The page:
8 | Aann | Anna | Transform all one digit numbers A to AA and all two digit numbers AB to AABB, then solve | Transform all one digit numbers A to AA and all two digit numbers AB to ABBA, then solve | Transform all one digit numbers A to AA and all two digit numbers AB to ABAB, then solve |

See the appendix^{1} for solutions to all of the generic question types.

After clearing 4 out of the 8 rooms, we unlock the final room. Here we have 8 questions. We apply one of the transformations to each of the questions in the final room to solve them. We list the questions in the final room and solutions:

# | Question | Orig. Room | Answer | Solution |
---|---|---|---|---|

1 | If and then can be expressed in simplest form as Compute | 3 | 180 | reversed is , so we want so |

2 | Let and and let be the largest integer less than or equal to Let be the result of removing the first digit from What is ? | 8 | 13 | becomes becomes so is then the greatest integer less than or equal to or Then is |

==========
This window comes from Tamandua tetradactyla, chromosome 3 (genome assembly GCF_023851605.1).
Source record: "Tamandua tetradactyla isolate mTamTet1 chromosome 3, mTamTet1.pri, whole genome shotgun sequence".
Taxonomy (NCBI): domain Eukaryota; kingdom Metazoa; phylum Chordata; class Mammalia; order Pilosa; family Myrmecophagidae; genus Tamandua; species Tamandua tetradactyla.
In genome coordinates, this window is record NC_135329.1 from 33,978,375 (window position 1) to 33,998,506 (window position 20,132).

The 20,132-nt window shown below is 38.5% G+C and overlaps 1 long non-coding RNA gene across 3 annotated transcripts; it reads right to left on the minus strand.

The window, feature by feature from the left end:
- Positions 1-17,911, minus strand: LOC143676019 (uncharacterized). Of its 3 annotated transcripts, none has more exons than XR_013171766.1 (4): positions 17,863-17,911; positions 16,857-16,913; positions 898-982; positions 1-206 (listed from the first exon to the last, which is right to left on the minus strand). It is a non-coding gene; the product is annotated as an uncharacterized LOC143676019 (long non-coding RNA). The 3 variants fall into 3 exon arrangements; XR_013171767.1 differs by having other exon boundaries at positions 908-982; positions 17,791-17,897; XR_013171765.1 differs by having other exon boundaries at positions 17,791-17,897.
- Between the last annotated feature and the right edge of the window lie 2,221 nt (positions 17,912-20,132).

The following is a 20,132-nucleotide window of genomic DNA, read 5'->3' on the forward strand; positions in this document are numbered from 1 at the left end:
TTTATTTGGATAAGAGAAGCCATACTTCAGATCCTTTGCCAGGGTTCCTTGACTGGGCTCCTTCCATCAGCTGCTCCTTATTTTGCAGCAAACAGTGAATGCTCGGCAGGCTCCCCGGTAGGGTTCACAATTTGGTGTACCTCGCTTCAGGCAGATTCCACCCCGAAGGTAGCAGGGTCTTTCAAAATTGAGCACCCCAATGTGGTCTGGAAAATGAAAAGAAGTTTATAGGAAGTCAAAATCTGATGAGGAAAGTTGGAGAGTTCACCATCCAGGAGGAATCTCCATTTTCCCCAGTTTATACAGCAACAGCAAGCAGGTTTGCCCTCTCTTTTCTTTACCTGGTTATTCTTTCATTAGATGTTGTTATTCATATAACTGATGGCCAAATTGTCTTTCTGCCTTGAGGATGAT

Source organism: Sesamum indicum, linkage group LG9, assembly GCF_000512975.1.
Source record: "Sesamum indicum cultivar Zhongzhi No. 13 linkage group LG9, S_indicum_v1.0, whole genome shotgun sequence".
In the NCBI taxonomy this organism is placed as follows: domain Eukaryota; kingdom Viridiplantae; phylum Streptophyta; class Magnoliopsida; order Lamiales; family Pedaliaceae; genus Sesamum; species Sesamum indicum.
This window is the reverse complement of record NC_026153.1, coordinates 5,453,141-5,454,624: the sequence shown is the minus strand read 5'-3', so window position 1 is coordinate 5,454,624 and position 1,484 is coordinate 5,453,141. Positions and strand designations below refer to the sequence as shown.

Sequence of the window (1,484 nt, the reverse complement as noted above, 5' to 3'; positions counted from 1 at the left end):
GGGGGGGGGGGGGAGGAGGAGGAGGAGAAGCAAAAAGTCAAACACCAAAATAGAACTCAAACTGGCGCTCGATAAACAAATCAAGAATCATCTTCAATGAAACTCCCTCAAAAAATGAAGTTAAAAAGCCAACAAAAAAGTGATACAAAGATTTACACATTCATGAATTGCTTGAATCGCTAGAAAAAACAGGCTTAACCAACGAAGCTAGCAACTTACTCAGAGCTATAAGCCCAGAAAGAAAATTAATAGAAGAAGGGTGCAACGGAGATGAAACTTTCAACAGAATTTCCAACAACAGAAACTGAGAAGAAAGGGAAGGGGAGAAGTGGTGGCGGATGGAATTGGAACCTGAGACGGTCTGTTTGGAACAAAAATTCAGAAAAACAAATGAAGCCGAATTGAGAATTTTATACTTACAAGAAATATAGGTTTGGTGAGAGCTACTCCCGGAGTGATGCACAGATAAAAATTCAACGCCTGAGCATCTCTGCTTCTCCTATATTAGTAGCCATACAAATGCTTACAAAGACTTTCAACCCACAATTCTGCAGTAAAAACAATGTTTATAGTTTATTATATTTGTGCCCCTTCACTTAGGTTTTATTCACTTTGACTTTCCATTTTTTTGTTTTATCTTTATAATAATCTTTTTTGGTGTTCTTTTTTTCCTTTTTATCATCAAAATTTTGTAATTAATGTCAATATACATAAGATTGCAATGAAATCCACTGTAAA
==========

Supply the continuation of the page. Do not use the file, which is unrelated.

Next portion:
3 | How many positive factors does the number have? | 4 | 9 | We resort the numbers in the order (four), (one hundred five) and (twenty-one). Then we wish to find the factors of , which has factors. |

4 | How many prime numbers are there less than ? | 1 | 3 | There are prime numbers less than , so we submit one less than that, or . |

5 | An outfit consists of a shirt, a pair of pants, and a pair of shoes. If you have shirt, pairs of pants, and pairs of shoes, how many possible outfits can you create? | 2 | 18 | We add one to the first number appearing in the problem, so we replace with . Then there are outfits. |

6 | Compute the mean of the set | 6 | 10 | The geometric mean of the set is |

7 | How many nonnegative integers consisting solely of the digits , , or are less than or equal to ? | 5 | 12 | The valid numbers less than or equal to (in base 4) are , , , , , and . There are (in base 4) such numbers. |

8 | In a regular polygon, the largest distance between any two points on the polygon is What is the square of the side length of the polygon? | 7 | 10 | In a square, given side length , the largest distance between any two points is Thus, the side length of the square is The square of the side length is then |

Clearing the final room doesn’t unlock anything. However, in the final room, we do not compete against anyone, unlike the previous room. This suggests figuring out what the people we competed against in the previous room would have answered. Computing all of the answers reveals that they all lie between 1 and 26, inclusive, so we replace 1-26 with A-Z.

# | Question | Orig. Room | Name | Ans | Char | Solution |